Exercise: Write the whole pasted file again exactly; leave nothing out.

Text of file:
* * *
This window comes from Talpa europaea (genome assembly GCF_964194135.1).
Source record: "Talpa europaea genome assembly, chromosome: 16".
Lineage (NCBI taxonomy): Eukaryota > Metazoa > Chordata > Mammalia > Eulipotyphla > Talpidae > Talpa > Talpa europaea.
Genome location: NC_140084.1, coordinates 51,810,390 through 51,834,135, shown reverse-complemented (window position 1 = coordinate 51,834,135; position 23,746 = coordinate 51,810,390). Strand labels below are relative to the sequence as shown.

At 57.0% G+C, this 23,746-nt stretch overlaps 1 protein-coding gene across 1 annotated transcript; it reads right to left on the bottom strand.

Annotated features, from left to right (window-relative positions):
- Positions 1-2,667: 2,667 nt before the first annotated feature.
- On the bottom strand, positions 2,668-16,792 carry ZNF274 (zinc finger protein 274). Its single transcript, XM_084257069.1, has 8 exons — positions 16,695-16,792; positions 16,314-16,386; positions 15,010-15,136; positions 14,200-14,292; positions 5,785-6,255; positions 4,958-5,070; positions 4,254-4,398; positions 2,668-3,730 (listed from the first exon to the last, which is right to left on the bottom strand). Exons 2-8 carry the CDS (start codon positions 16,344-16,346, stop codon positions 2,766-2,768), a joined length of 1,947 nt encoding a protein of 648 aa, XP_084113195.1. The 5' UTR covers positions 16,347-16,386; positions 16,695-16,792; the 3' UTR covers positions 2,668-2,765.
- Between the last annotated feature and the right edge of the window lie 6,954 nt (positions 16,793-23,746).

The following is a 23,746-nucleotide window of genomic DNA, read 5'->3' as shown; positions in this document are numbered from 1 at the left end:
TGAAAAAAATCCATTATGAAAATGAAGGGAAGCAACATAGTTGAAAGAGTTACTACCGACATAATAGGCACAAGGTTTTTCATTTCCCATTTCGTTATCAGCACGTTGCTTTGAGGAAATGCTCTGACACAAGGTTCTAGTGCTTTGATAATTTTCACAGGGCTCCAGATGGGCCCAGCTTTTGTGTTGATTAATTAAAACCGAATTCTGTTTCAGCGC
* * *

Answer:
This window comes from Talpa europaea (genome assembly GCF_964194135.1).
Source record: "Talpa europaea genome assembly, chromosome: 16".
Lineage (NCBI taxonomy): Eukaryota > Metazoa > Chordata > Mammalia > Eulipotyphla > Talpidae > Talpa > Talpa europaea.
Genome location: NC_140084.1, coordinates 51,810,390 through 51,834,135, shown reverse-complemented (window position 1 = coordinate 51,834,135; position 23,746 = coordinate 51,810,390). Strand labels below are relative to the sequence as shown.

At 57.0% G+C, this 23,746-nt stretch overlaps 1 protein-coding gene across 1 annotated transcript; it reads right to left on the bottom strand.

Annotated features, from left to right (window-relative positions):
- Positions 1-2,667: 2,667 nt before the first annotated feature.
- On the bottom strand, positions 2,668-16,792 carry ZNF274 (zinc finger protein 274). Its single transcript, XM_084257069.1, has 8 exons — positions 16,695-16,792; positions 16,314-16,386; positions 15,010-15,136; positions 14,200-14,292; positions 5,785-6,255; positions 4,958-5,070; positions 4,254-4,398; positions 2,668-3,730 (listed from the first exon to the last, which is right to left on the bottom strand). Exons 2-8 carry the CDS (start codon positions 16,344-16,346, stop codon positions 2,766-2,768), a joined length of 1,947 nt encoding a protein of 648 aa, XP_084113195.1. The 5' UTR covers positions 16,347-16,386; positions 16,695-16,792; the 3' UTR covers positions 2,668-2,765.
- Between the last annotated feature and the right edge of the window lie 6,954 nt (positions 16,793-23,746).

The following is a 23,746-nucleotide window of genomic DNA, read 5'->3' as shown; positions in this document are numbered from 1 at the left end:
TGAAAAAAATCCATTATGAAAATGAAGGGAAGCAACATAGTTGAAAGAGTTACTACCGACATAATAGGCACAAGGTTTTTCATTTCCCATTTCGTTATCAGCACGTTGCTTTGAGGAAATGCTCTGACACAAGGTTCTAGTGCTTTGATAATTTTCACAGGGCTCCAGATGGGCCCAGCTTTTGTGTTGATTAATTAAAACCGAATTCTGTTTCAGCGC